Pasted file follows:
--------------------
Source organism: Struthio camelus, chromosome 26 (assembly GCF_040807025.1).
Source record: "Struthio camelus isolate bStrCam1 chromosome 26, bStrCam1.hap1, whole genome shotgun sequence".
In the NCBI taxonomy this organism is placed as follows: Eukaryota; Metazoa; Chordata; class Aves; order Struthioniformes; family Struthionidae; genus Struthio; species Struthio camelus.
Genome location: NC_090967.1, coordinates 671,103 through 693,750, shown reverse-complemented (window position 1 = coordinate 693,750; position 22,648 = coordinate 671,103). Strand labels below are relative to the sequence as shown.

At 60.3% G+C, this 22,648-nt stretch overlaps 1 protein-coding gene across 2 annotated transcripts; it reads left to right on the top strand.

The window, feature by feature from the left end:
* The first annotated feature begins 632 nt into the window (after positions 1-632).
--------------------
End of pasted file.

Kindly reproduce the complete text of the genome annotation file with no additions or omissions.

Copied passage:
Source organism: Struthio camelus, chromosome 26 (assembly GCF_040807025.1).
Source record: "Struthio camelus isolate bStrCam1 chromosome 26, bStrCam1.hap1, whole genome shotgun sequence".
In the NCBI taxonomy this organism is placed as follows: Eukaryota; Metazoa; Chordata; class Aves; order Struthioniformes; family Struthionidae; genus Struthio; species Struthio camelus.
Genome location: NC_090967.1, coordinates 671,103 through 693,750, shown reverse-complemented (window position 1 = coordinate 693,750; position 22,648 = coordinate 671,103). Strand labels below are relative to the sequence as shown.

At 60.3% G+C, this 22,648-nt stretch overlaps 1 protein-coding gene across 2 annotated transcripts; it reads left to right on the top strand.

The window, feature by feature from the left end:
* The first annotated feature begins 632 nt into the window (after positions 1-632).